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Thread: .pst 2007 file

  1. #1

    Default .pst 2007 file

    When you open Outlook 2007, wrote that the corrupt .pst file and run the program offers scanpst. When you scan a file, scanpst stops with an error: "Check was stopped because of an error. Changes have been made to the file." The size of PST file 500M.b. I visited scan the file on different computers. The result is the same.

  2. #2
    Fresh Paint
    Join Date
    Feb 2016
    Location
    Houston TX
    Posts
    5

    Default Re: .pst 2007 file

    Is this file local to the machine or being access over the network?

  3. #3
    Fresh Paint
    Join Date
    Feb 2016
    Posts
    1

    Default Re: .pst 2007 file

    In case guide below about Scanpst will be ineffective, then you may refer to next links....

    https://www.repairtoolbox.com/outlookrepair.html Outlook Repair Toolbox
    http://community.office365.com/en-us.../t/262226.aspx
    http://www.answerbag.com/q_view/3169137

    How to Fix/Rebuild a Very Corrupt Outlook .PST File
    There's a very well-hidden program called "scanpst.exe" stuffed in an obscure folder (For Outlook 2000, Outlook XP, Outlook 2003, and older, it's at "C:\Program Files\Common Files\System\MAPI\1033") that will check and repair a damaged .pst file, and sometimes save your bacon when Outlook complains about a busted .pst file and won't start. However, in one case we received at Tritech, the scanpst.exe tool detected no issues, yet Outlook XP continued to report "2,847 unknown errors sending" for one item in the outbox that, strangely enough, could not be moved, sent, or deleted. When something like this happens, it's good evidence that there's something screwy with the .pst file and you might need to move to a new one. But how to accomplish this feat?
    Step 1: Close Outlook. Completely. That means it has to be 100% NOT open; sometimes Outlook actually takes a little while to close after it disappears. If in doubt, press Control+Alt+Delete to pull up Task Manager, hit the Processes tab, click on every "OUTLOOK.EXE" listed and hit [End Process] for each.
    Step 2: Open the "Mail" control panel. Click on "Data files." You will see a list of Outlook data files that are currently loaded into the mail subsystem in Windows. You need to create a new data file, and be sure to give it a name other than "Personal Folders" at the top, so you won't get confused in the next steps. The other options you pick really don't matter; you can accept the defaults for everything and it'll be fine. Don't set a password for the .pst file unless you want to make your life painful, though!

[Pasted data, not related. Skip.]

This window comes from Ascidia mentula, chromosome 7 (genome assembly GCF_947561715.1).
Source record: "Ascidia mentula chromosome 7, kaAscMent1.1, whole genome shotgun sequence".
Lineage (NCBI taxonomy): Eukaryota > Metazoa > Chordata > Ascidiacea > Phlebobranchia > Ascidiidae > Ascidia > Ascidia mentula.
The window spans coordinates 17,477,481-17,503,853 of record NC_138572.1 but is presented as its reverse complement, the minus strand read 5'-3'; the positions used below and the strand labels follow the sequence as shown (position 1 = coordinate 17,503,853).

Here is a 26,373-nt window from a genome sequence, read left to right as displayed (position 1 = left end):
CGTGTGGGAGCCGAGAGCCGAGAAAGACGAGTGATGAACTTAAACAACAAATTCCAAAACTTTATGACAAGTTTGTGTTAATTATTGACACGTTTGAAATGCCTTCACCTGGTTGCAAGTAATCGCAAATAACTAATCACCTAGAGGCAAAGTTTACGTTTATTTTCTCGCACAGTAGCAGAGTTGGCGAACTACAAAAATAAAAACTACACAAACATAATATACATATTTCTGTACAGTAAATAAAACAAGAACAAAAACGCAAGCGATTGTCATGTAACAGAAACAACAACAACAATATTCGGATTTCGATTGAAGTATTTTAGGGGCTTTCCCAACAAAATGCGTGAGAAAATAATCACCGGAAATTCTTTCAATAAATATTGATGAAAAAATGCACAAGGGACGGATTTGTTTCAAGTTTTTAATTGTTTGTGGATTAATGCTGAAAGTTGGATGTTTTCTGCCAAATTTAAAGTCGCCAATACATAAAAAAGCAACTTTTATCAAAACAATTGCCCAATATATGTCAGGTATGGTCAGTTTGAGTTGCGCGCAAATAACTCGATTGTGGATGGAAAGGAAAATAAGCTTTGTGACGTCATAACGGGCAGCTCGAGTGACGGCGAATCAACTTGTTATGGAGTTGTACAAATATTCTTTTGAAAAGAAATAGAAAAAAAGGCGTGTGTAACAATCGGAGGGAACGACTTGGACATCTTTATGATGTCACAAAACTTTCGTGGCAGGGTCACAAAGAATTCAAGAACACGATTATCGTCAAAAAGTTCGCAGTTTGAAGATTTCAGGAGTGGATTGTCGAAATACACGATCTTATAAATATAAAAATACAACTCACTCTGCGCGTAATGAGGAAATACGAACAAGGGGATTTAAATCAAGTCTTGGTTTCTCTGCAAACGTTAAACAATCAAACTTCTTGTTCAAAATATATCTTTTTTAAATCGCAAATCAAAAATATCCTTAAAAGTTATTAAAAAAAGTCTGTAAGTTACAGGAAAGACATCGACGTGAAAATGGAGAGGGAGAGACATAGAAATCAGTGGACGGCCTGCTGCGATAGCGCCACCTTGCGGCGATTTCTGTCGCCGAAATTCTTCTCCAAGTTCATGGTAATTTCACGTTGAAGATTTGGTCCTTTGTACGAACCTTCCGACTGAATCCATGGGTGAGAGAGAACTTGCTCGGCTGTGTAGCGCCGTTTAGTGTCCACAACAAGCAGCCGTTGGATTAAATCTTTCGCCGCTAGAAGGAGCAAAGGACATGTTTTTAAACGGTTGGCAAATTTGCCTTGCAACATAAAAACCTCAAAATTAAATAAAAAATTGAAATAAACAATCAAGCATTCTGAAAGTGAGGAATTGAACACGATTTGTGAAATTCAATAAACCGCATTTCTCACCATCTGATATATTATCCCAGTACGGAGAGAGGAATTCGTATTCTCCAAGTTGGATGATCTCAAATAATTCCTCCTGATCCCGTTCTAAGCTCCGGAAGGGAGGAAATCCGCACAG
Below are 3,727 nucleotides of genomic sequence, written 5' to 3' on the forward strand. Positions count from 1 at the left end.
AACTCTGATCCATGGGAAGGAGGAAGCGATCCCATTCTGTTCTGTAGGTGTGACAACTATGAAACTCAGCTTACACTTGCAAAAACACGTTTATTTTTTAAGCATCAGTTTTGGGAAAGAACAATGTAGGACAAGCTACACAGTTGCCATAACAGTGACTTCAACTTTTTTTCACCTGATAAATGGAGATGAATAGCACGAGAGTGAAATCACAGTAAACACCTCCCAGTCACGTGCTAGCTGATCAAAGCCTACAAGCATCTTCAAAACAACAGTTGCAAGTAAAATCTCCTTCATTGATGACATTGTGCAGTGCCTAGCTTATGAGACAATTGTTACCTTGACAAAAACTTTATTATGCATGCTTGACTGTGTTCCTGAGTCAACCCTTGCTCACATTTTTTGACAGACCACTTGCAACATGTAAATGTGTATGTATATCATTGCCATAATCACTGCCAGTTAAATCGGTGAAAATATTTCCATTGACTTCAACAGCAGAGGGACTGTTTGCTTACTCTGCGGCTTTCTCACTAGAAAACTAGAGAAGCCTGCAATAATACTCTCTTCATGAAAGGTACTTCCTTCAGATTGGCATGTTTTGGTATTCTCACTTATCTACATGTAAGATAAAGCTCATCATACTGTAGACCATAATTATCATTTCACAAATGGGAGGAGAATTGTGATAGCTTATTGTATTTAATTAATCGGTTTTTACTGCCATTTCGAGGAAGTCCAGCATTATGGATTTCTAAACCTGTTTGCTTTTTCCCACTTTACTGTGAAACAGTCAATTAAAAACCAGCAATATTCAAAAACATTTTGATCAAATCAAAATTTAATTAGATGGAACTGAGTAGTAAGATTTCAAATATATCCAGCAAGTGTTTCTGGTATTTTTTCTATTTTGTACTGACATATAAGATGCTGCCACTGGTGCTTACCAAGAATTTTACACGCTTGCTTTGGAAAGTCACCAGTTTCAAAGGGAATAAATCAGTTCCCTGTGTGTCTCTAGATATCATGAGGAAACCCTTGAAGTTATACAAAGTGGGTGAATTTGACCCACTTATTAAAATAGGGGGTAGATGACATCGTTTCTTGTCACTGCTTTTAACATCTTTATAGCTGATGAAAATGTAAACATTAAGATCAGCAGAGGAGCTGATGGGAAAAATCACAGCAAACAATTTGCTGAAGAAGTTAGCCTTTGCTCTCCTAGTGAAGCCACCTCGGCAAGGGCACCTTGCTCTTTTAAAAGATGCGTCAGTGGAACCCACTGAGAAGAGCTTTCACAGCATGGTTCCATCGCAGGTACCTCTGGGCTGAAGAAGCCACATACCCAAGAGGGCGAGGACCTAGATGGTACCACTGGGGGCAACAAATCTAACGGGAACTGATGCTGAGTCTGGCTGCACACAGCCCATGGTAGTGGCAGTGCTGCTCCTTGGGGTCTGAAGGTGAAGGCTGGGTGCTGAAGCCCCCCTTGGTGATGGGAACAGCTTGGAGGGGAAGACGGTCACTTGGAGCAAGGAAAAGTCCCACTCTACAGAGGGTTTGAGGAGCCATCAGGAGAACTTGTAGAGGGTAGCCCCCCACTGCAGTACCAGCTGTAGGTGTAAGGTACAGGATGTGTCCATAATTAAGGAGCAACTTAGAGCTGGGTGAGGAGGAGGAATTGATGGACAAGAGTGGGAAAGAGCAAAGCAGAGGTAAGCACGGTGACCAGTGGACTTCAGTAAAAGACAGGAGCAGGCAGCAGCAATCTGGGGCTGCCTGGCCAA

Step 3: After you see your new data file appear in the list, hit OK or Close to return to the Mail control panel. HIt the first button (it should say something about E-mail accounts), and if you get another screen asking what it is you want to do with E-mail accounts rather than just getting the list, hit the button for managing existing accounts and click Next. At the bottom, under the list of mail accounts, there is a drop-down box for the "default mail delivery location." CHANGE THIS to match the name of the new file that you created earlier. (If you have two "Personal Folders" entries, you didn't name it earlier, so choose the LAST file in the list and it should be the correct one.) Then click OK or Close.
    Step 4: Click on [Data files] again, and the new data file should have an indication that it is now the "default mail delivery location." This will then allow you to remove the old data file from the list, which is safe to do, so go ahead and toss it now to prevent possible confusion later. Click OK or Close after you've removed the old file from the list.
    Step 5: Close the Mail control panel. Open Outlook again. You may receive warnings about the things you've just changed; this is normal and you can simply click through them. You should now have a new, empty set of folders, with no contacts or mail whatsoever. The last step is to bring all of your old mail, contacts, tasks, etc. into the shiny new empty folders file. Go to File, then Import and Export. Choose to import from another program or file, and click Next. In the list, choose to import an Outlook personal folders file (.pst), and click Next again. If you are asked about how to import duplicates, choose to "replace duplicates with items imported" (though technically it shouldn't matter which you pick). When you finally receive a blank in which to specify the file to import, click Browse.

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